While the Polar Vortex was hitting America, a record heatwave was making bats fall from trees in Australia

Bats in Australia
CC BY-SA 2.0 Flickr

Australia, which just had some record heatwaves so hot they had to add new colors to the weather map a year ago, is facing a similar ordeal this year. While the polar vortex was on everybody's lips in North-America, bats were falling from trees in record numbers and kangaroos and emus were collapsing from the heat. It's a good reminder that how heat is distributed on Earth can have a huge impact on regional weather, but this local view isn't wide enough to give us an idea with what is going on with global temps.

Weather forecasters in Australia said some parts of the sparsely populated Pilbara region along the rugged northwest coast on Thursday were approaching 50 C (122 F). The record high of 50.7 C (123.3 F) was set in 1960 in Oodnadatta, South Australia state. [...]

Since Dec. 27, records have been set at 34 locations across Australia — some by large margins — where temperature data has been collected for at least 40 years mostly in Queensland and New South Wales states. In the mining town of Narrabi in New South Wales, the new record of 47.8 C (118 F) exceeded the previous record by 3.6 C (6.5 F) (source)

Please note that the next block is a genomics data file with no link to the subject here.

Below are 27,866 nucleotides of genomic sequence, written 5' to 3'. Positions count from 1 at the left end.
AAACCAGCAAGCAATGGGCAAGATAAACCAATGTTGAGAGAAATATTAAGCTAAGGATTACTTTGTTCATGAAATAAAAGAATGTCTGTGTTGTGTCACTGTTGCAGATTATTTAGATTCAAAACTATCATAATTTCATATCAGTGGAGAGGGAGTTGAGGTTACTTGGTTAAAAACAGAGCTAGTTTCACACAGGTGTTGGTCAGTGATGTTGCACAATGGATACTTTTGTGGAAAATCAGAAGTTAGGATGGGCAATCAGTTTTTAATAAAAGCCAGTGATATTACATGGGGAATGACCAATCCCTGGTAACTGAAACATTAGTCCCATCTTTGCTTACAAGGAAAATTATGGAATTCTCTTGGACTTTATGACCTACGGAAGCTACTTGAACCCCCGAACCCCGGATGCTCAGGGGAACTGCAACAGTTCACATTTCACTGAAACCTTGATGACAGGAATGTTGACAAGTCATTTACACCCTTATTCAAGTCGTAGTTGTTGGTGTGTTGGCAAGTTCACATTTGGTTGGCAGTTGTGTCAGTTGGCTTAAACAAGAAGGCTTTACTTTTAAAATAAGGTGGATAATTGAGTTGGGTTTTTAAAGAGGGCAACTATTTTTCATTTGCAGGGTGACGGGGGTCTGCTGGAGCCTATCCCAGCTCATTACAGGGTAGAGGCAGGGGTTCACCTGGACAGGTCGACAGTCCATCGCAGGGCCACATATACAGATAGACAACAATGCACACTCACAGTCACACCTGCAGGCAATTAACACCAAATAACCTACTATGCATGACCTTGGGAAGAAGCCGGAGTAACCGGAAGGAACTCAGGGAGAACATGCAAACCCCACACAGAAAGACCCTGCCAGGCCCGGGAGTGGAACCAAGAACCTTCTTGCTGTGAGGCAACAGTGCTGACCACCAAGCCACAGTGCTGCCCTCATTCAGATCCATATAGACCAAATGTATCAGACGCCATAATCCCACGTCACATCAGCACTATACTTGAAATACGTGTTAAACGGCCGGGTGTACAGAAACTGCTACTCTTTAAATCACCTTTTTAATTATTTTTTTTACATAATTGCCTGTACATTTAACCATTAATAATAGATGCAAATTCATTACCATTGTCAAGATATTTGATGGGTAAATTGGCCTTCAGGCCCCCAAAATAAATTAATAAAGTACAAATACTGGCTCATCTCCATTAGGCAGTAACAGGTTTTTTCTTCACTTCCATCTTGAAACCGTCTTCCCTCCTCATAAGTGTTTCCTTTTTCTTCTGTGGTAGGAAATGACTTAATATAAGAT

This extreme temperature comes right after Australia's hottest year on record, and the second hottest was 2005...

This is particularly terrible for bats: "Heat-stressed bats — including the Black Flying Foxes, Little Red Flying Foxes and the endangered Grey-Headed Flying Foxes — cling to trees and urinate on themselves in a bid to reduce their body temperatures. As they succumb, they just fall in heaps at the base of trees,” said Louise Saunders, president of the Queensland animal welfare group Bat Conservation and Rescue. “You can have 250 or more — it’s like dripping chocolate — all dying at the base of trees.”

Here's last January's weather map with the new purple-colored hell-hot region:

Weather Map AustraliaAustralia's Bureau of Meteorology/Public Domain

Via The Star

See also: "Catastrophic collapse" in the number of lions in West Africa to 400 could lead to extinction

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